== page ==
Allocations clawed back as demand dwindles Turkey growers hopeful new marketing campaign will attract South Asian consumers


VANCOUVER – While the demand for chicken and eggs is surging, demand for turkey continues to decline. “Retailers have backed

away from featuring turkey at Thanksgiving and Christmas and are now featuring other products,” BC Turkey Marketing Board national director Vic Redekop told growers at their annual meeting in Vancouver, March 1. As a result, Canadian whole

bird sales have dropped by about 6.5 million kilograms in the past two years leading to ongoing reductions in quota. “We have set our 2018-19 allocation (beginning May 1st) at 87.3% of base, down from 89.1% of base in 2017- 18,” BCTMB general manager Michel Benoit told growers. In an effort to stem the

decline, the BCTMB has hired Mike and Jocelyn Wilson of In Language Advertising to conduct a marketing campaign targeted at the Lower Mainland’s large South Asian community. “Turkey is not top of mind

for the Chinese and South Asian market. Our goal is to increase awareness so turkey is in consideration,” the Wilsons told growers. The first two phases,

representing about 10% of the total budget, were conducted last fall, using

Facebook and WeChat (a Chinese-language social media platform) to promote turkey to over 200,000 people. Phase 3 will take place this spring and summer and include more social media, advertising on ethnic radio stations and in-store demos targeting Asian and South Asian shoppers. “Punjabis like to have

chicken in every meal and we’re trying to tell them they can trade turkey for chicken in their recipes,” the Wilsons said. For the Chinese audience, the emphasis is on food safety as well as the fact Canadian turkey is low in fat and contains no hormones or steroids.

Key is that the campaign is in their native tongues, the Wilsons said, noting South Asians “don’t get a lot of Western foods advertised to them in their language.” Mark Davies, who is

completing his 11th and final year as chair of Turkey Farmers of Canada, complimented BC’s effort, saying “we have to reach out to those who don’t traditionally eat turkey.” He said the turkey market is no longer primarily a whole bird market but based more and more on further processed turkey products. “This is not a market

correction, this is a change in market,” he said. “We need to

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work to meet changing dynamics and changing demographics.” If the slowdown in demand is not enough bad news, both Davies and BC Turkey

Association president Steve Heppell decried the new CP-TPP agreement, saying it further erodes Canadian production. “This agreement does

nothing for the public and does nothing but shrink our industry,” Heppell said. Davies was even more critical saying, “We were thrown under the bus.”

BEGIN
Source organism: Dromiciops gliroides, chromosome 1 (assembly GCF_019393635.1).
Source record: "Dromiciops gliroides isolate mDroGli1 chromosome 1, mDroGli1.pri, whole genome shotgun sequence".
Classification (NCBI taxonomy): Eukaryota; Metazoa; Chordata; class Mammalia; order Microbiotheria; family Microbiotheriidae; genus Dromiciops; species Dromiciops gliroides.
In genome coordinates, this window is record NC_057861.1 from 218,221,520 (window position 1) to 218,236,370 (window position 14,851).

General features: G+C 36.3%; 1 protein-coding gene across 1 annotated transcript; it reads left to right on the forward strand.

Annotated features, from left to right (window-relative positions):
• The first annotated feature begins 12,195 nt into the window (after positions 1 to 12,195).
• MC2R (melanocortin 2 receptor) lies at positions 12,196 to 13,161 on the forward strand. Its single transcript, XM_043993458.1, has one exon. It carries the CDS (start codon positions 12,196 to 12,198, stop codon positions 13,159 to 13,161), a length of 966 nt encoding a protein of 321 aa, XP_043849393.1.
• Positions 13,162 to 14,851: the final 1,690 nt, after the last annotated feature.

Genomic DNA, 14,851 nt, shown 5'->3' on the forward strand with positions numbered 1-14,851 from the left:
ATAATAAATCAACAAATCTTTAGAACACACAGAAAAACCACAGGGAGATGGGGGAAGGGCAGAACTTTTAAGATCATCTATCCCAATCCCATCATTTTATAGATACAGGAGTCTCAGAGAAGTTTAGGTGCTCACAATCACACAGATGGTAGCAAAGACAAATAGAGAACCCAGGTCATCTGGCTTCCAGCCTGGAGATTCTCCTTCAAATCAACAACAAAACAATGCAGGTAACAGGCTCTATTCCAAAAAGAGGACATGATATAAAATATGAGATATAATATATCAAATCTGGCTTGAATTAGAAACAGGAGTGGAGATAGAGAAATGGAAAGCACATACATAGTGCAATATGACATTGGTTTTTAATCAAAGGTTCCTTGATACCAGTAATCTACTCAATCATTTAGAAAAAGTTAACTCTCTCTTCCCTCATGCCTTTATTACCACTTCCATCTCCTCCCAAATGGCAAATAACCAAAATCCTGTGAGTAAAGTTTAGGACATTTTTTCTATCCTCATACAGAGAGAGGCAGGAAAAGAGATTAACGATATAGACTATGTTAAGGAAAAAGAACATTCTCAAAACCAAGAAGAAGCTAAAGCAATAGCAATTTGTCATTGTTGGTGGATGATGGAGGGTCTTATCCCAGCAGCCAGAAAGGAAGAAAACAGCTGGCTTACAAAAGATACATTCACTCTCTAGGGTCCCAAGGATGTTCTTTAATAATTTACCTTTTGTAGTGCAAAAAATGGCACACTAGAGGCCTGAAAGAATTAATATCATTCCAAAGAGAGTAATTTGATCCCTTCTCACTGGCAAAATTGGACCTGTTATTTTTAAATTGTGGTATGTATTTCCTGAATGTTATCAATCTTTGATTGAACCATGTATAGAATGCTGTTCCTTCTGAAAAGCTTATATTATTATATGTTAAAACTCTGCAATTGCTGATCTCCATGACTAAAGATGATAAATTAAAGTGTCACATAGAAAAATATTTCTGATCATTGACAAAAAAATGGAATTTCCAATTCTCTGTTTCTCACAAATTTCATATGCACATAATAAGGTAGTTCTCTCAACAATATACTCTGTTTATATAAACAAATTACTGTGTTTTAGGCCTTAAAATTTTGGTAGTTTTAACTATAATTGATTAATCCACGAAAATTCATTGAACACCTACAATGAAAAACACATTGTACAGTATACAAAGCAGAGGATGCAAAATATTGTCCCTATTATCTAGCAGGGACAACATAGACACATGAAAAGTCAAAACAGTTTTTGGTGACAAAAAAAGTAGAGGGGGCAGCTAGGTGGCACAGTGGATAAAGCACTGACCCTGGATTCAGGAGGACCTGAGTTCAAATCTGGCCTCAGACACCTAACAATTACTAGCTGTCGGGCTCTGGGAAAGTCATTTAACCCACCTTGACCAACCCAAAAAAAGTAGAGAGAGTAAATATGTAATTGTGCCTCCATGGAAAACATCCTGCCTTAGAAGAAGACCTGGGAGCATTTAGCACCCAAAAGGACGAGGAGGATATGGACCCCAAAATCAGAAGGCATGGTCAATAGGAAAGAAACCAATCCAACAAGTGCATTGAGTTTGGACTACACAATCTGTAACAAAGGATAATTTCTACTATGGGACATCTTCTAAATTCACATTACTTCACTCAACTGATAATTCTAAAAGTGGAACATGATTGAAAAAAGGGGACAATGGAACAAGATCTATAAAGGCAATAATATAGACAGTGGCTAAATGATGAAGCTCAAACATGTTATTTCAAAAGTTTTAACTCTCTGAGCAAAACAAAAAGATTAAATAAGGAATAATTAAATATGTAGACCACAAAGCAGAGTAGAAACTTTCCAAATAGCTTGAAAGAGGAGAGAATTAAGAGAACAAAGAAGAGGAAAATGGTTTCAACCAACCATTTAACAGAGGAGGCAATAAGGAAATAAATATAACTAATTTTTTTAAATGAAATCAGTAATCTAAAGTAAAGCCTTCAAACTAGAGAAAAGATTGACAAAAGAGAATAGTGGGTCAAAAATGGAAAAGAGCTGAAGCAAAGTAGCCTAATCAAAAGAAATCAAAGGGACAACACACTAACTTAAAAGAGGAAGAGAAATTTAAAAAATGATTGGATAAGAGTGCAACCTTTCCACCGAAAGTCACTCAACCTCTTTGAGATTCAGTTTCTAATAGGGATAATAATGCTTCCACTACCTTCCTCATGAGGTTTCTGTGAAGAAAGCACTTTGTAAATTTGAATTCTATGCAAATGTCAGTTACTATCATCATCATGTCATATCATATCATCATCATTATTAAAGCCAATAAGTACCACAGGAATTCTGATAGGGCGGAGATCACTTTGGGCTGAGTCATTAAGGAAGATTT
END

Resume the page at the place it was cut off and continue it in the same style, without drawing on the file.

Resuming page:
Supply management debate

VANCOUVER – Is it time for a change or even an end to supply management? Yes, says Sylvain Charlebois, dean of the Rowe School of Business at Dalhousie University. No, says Bruce Muirhead, Egg Farmers of Canada research chair in public policy at the University of Waterloo.

Charlebois and Muirhead opened the very successful BC Poultry Conference in Vancouver, March 1-2, with a debate on the merits of supply management. “I’ve seen the severe limitations of supply management,” Charlebois said, telling poultry producers it “goes against some of the things that are going on” in today’s marketplace. Although it works “to some extent,”

SYLVAIN CHARLEBOIS Muirhead disagreed,

insisting supply management benefits both producers and consumers. “We are much more efficient and innovative than farmers in New Zealand or Australia.”

He said the system contributes to food security and food sovereignty, which is becoming more critical globally, while maintaining competitive pricing for consumers. He pointed out Canadian consumers pay less

particularly in dairy, he believes losing supply management would not have much of a negative impact on poultry producers and might even help them, asserting that the system restricts innovation. “Why hide behind marketing boards

when you can do much better?” Charlebois asked.

for milk than New Zealand consumers, even though NZ is the world’s largest milk exporter. Supply management has also kept Canadian farms smaller than those in the US, NZ or AUS, reducing their environmental impact and creating greater rural sustainability. Charlebois countered that Canada is not

Australia or New Zealand, saying “we need to figure out our own model. We have the know-how, research, genetics and land to do that.” “We have a Canadian model. It’s supply management,” Muirhead retorted. —David Schmidt

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